“In this time of unprecedented, global crisis, we all struggle to hold the weight of it. Worries abound and drastic changes to how we work, parent, shop, gather, worship – indeed how we live – are compounding quickly. We, as Jesus followers, are being called to change our behavior out of love and care for our neighbor. There are many directions to pray in so here are a few we could hold before us today.  

Prayers for Leaders and Decision Makers

Abba, the leaders we have in government, healthcare, business, education have exceedingly difficult decisions in front of them. Open their ears and eyes to recognize wisdom. Guide decisions to reflect their positions of “servants of the good.” (Rom. 13:4).  

Help our leaders see the breadth of our connectedness – the ecology of the whole creation.  Help them hold the truth of our humanity before their decisions.  

Guide them with the next right steps in this crisis.  

Grant them sleep and health so they can endure the distance they have to go as our leaders during this time.  

Prayers for the Vulnerable

God, protect the vulnerable. Some members of our society are more adversely affected than others and we hold them up to your care at this time. We hold the immuno-compromised, the already sick, care home residents, the health care workers and their families up to you. We hold the homeless population and those who depend on food banks up to you in this time of resource scarcity. We hold communities with less resources, doctors, clinics and money in mind. We hold the elderly, the already isolated, the already lonely up for your presence and care. Protect bodies and minds from that which separates us from our love and your love. Help those who can care for the most vulnerable among us do so well. By keeping distance, by staying home, by delivering meals, by making sure our neighbors have ways to stay in touch with us.  

And God, help us to remember that injustice around the world still abounds, affecting the most vulnerable most adversely.  Help us to see truly in this time. 

Help us to know that we are in your hands, and that we are also in each other’s hands. (Lynn Ungar)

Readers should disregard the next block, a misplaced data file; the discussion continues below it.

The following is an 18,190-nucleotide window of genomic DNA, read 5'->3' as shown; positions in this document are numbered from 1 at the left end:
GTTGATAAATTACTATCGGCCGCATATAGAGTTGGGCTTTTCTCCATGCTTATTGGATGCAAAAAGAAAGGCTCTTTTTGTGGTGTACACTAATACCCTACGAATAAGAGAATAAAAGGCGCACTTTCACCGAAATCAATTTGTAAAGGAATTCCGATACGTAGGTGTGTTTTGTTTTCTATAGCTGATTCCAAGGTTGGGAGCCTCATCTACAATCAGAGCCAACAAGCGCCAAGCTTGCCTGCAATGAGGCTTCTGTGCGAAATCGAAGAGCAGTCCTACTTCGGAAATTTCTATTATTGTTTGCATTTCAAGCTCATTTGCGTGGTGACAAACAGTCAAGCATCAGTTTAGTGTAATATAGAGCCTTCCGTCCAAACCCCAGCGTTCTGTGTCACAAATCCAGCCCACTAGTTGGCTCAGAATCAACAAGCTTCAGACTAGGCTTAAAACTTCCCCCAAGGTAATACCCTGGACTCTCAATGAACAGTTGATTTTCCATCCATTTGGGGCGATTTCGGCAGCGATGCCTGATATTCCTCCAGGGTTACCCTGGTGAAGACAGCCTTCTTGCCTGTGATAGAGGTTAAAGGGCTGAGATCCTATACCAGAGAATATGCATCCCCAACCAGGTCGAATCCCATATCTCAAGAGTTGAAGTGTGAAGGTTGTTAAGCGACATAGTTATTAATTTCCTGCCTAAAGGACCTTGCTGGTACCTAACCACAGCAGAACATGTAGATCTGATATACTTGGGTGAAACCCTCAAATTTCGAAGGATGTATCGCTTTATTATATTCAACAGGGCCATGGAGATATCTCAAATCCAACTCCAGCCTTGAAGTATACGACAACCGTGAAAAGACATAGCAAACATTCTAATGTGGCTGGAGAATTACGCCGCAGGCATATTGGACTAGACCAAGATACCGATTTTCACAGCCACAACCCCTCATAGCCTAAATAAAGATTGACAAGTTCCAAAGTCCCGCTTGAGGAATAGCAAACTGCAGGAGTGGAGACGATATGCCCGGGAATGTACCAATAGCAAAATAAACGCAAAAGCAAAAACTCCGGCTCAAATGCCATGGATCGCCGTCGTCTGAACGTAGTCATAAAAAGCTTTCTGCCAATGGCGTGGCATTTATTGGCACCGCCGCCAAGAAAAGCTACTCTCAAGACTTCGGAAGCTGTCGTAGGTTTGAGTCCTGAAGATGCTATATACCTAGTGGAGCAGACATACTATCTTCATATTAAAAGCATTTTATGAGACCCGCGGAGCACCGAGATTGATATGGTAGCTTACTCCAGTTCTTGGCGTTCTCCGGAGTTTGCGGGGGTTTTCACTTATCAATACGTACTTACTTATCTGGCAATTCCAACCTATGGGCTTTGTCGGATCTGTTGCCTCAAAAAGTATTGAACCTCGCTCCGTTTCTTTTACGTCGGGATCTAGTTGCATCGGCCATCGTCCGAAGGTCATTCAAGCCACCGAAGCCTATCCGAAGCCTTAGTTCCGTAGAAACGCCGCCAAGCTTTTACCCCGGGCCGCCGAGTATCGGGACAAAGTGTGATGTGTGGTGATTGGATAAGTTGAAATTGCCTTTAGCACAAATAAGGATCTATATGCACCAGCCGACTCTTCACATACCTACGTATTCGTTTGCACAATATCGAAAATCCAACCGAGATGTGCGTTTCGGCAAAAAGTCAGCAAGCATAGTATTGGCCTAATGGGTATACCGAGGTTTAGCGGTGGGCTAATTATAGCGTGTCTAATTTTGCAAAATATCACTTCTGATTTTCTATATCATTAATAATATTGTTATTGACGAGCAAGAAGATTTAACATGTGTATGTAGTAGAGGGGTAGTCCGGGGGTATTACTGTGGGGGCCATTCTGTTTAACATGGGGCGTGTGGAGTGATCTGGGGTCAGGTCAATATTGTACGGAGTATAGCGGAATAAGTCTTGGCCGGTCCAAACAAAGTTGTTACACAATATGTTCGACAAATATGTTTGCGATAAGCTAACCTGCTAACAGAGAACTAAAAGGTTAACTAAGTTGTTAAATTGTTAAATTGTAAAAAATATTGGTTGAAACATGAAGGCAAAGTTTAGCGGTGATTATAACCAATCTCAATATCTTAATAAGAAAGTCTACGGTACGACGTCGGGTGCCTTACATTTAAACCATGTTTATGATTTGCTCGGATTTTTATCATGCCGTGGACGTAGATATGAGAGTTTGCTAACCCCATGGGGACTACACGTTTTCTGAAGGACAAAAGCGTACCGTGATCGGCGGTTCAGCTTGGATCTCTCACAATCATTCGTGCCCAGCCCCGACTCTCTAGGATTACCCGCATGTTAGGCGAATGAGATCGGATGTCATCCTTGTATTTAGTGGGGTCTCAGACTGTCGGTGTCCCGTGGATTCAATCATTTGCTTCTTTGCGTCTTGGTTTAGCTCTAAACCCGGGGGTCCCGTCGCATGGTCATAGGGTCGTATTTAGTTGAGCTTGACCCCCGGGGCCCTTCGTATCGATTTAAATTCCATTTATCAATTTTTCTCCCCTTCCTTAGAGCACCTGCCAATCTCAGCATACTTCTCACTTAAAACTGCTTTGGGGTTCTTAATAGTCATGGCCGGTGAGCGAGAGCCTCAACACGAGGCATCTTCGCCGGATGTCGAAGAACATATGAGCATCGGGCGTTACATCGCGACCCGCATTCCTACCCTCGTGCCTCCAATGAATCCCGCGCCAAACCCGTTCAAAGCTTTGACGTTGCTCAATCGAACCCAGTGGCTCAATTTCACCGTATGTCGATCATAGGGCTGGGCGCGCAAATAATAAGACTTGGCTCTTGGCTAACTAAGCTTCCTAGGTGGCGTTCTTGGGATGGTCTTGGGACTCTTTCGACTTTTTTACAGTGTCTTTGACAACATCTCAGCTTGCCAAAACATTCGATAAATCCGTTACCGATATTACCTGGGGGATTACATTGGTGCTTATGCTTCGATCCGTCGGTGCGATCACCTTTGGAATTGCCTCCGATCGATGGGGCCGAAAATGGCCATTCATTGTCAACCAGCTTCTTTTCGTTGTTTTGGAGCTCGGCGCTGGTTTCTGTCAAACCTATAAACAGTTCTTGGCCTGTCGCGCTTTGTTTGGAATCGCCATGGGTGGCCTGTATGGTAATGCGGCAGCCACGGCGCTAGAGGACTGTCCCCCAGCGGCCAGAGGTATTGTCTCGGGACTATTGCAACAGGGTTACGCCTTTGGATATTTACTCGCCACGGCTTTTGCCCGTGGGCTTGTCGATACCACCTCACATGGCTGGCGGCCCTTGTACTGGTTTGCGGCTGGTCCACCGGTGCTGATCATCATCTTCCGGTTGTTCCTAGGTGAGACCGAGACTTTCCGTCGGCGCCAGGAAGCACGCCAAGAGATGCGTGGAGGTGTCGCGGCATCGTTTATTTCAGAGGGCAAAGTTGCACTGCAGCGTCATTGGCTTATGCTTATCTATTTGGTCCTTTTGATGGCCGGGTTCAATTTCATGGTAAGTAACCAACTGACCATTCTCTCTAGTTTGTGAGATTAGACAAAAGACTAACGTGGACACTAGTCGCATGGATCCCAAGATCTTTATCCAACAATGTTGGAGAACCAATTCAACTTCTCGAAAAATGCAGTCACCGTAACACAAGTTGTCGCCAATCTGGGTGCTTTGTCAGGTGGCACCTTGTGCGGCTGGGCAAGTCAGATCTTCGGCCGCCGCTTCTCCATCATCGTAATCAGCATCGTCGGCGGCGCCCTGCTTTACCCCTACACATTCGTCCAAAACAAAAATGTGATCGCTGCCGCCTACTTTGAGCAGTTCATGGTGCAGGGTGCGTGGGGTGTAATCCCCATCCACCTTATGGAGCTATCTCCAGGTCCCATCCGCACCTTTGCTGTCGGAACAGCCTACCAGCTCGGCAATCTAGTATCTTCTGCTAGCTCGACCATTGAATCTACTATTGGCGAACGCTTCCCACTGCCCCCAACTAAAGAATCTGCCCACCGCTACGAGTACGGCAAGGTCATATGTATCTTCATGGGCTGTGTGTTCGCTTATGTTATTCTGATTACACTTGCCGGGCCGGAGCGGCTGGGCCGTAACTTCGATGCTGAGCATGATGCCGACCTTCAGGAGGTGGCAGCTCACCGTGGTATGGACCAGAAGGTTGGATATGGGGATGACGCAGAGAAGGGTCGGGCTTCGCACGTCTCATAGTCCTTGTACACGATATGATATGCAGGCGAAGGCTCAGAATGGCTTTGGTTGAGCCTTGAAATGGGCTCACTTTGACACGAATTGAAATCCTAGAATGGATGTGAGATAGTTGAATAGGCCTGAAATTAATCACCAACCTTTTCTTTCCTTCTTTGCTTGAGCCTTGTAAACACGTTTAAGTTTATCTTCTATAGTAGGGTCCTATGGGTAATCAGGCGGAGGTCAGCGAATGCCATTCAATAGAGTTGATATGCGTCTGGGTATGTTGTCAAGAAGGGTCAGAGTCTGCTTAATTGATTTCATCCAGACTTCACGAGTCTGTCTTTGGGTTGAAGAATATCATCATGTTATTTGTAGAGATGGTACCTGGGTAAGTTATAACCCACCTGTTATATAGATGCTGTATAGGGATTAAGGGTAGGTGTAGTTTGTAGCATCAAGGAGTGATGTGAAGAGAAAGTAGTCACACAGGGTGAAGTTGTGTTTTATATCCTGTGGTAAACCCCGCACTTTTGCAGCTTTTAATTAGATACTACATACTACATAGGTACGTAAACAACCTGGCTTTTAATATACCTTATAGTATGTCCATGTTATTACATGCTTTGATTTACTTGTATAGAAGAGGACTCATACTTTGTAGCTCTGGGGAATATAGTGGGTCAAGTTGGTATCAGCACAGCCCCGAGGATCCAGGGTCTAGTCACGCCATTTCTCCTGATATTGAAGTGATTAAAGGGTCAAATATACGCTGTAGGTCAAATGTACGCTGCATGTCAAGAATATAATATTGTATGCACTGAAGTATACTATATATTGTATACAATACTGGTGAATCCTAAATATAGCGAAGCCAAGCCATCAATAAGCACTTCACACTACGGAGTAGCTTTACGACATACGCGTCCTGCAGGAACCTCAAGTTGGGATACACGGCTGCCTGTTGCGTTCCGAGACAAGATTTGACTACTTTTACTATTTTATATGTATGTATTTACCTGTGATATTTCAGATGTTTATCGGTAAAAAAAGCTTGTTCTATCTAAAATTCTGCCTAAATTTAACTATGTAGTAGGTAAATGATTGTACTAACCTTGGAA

Prayers for Uncertainty

God, the myth of certainty is laid bare at our feet.  Will you now raise up trust and faith in your unwavering presence?  

The myth of certainty has been taken down and we hold the weight of not knowing what the future holds.    

Help us to hold our own fears, responsibilities, unknowns with grace.  

Give us enough for today, help us to take the next right steps for tomorrow.  

Be with those whose livelihoods are at risk -provide for them.  

Be with those who are unable to see loved ones – care for them.  

Be with those who are not sure how to balance all the new ways of daily living, all the shifts to important plans.   

Be with us when we inevitably will feel the fear, angst and weight of this uncertainty—point us to your love in those moments.

Help us not trade justice for certainty, making an idol out of plans that work for us but not for everyone.

Spark in us possibilities and bigger imaginations in a time where what we thought was certain is no more.  

Prayers for the Body of Christ

Spirit of the Living God, you have called us to be the embodied community of the living Christ. Help us all take steps away from fear and hostility, bravado and self-righteousness, towards agape love.  Towards a love that demonstrates your care to all who encounter us.  

Help us to be good neighbors, locally and systematically, within our communities.  

Draw us together in new bodies of worship, word and sacrament.  

Open our eyes and ears to your Spirit’s movement during this time.  

Surprise us and lead us to become communities that bring life to our cities, leaven in the bread.  

Help us move through our own fears, naming them, and offering them to you.